(This piece first appeared in The Herald on 23 January 2017)
I try at the beginning of each year, during my break from office life, to pull off at least one lasting “capital infrastructure” project at home or at the farm. I do this because I’ve seen that a change of work routine is much more refreshing to me than “vegging out” on the couch. For the last few years I have been focusing on farm projects rather than home projects. A few hundred metres of fence, replacing the rusted roof on the old cottage or installing solar panels for off grid electricity. I insist to be “hands on” with these projects, so I spend the time physically working, lifting, hauling and digging.
It’s a kind of a therapy I suppose. This year I spent time running the heavy duty electrical cables that bring the municipal electrical supply from the roadside to the cottage. You make ask, “What do you need and electrical supply for when your previous project was installing your solar panels for off grid power?” A good question; and one with a very unfortunate answer. The panels were stolen (twice in fact) causing me painful financial loss and even more painful self-flagellation for allowing this to happen. But I don’t want to talk about going off grid today; I don’t want to talk about crime today. I rather want to talk about what goes through my head as I haul cable, as I dig trenches or as I cool down under the tree by the dam.
I’ve spent a good part of my professional life working on capital projects that provide infrastructure to those of use trapped in poverty. I am really grateful that we live in a country where we are able to attempt to provide infrastructure that addresses basic needs. I am grateful that our system is able to build RDP houses, roads, electrical supply and sanitation. I am glad that the less tangible “infrastructure” of birth registration, identity documents and title deeds is in place and working reasonably well. My concern is that while this infrastructure makes the urban poor a little more comfortable (and maybe relieves the middle class of a little guilt) it does not make the poor any less poor. The infrastructure does not offer any real improvement of the prospects of the urban poor of entering the economy which doggedly continues to exclude them.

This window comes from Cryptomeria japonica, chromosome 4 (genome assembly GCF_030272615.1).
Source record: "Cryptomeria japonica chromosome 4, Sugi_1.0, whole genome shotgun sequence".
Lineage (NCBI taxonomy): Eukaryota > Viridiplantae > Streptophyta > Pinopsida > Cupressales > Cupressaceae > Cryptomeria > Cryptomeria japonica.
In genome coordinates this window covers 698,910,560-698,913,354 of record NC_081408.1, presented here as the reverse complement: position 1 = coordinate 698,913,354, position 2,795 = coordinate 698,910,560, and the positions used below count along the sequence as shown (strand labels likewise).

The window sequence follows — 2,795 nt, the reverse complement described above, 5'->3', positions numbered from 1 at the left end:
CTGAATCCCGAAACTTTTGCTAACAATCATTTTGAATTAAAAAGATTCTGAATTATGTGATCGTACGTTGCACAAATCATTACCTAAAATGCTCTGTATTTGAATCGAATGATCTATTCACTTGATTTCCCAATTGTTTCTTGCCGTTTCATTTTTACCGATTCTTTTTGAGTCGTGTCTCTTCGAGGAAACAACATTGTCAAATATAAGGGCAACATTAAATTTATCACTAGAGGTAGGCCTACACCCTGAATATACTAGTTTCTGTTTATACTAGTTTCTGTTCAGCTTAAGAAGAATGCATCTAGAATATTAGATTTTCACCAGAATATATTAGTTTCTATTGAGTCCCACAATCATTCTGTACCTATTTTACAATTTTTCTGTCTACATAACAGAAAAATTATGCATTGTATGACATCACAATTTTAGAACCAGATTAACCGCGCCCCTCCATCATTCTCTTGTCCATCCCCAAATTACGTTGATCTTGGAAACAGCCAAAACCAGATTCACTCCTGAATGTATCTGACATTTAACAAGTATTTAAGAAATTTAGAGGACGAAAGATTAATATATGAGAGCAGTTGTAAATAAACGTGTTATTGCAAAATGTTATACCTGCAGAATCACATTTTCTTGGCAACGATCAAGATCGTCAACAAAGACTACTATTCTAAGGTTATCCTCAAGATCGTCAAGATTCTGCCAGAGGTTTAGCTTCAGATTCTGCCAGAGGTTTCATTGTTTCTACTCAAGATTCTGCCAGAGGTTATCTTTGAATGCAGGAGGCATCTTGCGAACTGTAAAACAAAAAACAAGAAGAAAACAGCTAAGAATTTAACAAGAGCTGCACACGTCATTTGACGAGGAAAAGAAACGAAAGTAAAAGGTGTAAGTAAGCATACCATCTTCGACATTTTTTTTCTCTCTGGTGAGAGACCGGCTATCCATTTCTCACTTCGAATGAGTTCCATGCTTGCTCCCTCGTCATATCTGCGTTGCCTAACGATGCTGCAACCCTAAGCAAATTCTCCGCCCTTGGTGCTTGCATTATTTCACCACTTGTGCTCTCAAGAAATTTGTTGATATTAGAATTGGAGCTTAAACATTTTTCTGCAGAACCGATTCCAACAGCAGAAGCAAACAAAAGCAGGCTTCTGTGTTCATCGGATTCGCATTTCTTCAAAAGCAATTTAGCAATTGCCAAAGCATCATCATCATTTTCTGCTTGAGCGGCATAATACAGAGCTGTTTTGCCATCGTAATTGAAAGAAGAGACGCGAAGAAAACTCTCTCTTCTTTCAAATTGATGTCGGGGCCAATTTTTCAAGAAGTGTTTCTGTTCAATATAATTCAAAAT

I know it’s completely different, but what I see in my holiday farm infrastructure projects, is that every little investment of time and cash dramatically increases my potential to support revenue generating projects. When I install fences, I am able to keep cattle that will give me beef and milk. When I install electricity, I can brood my day-old chicks that will become free-range drumsticks and chicken fillets. When I install pipes to pump water from the spring I can irrigate my Pecan Nut trees in the dry months and generate revenue from a nut harvest. When I spend time and cash on replacing the windows on doors on the derelict farmstall, I can generate revenue by selling, pecan pie with fresh cream, free-range eggs and chicken soup. What I have come to see is that investment in basic rural infrastructure has the ability to give a much greater “bang for the buck”, especially if we measure that “bang” in terms of its ability to continue to provide regular revenue. This is especially true if we consider that the infrastructure that is currently being provided for the urban poor has all kinds of revenue generating potential, if only it were installed in a rural location where it could unlock the ability to enter the agricultural economy, if even on a micro scale. I’m talking about giving individual title to well located, small acreages with basic water supply, basic fencing and electricity. Just the essentials to allow people that would otherwise be stuck in poverty to at very least provide some of their own food, but with very little extra effort be able to produce a modest surplus. It’s not rocket science, especially when we live in a confusing reality where millions of us are unemployed yet millions of us eat chicken everyday imported from the Brazil and the USA. Perhaps it’s time that we get out of the mind-set where we believe that the only route out of poverty is 12 years of formal schooling and a 4 year degree. The truth is that many “unemployable” urban dwellers actually possess motivation and skillset that can be geared into real income and wellbeing in a reimagined agricultural economy on the periphery of our towns and cities. Let’s give thought to providing infrastructure in locations where our people can be productive in the agricultural economy. We must give this thought because our metro and every other municipality in our province includes much more rural land than urban land. We must give this more thought because our democratic process is skewed in such a way as to allow urban dwellers to direct public spending, through the IDP process, to the urban areas where they currently live and effectively away from any future possible improved rural existence perhaps just 10 or 20 km away. We must give this thought because it is foolish delusion to think the city is separate from its rural hinterland, or that “they” are not separate from” us”, or that you are separate from me.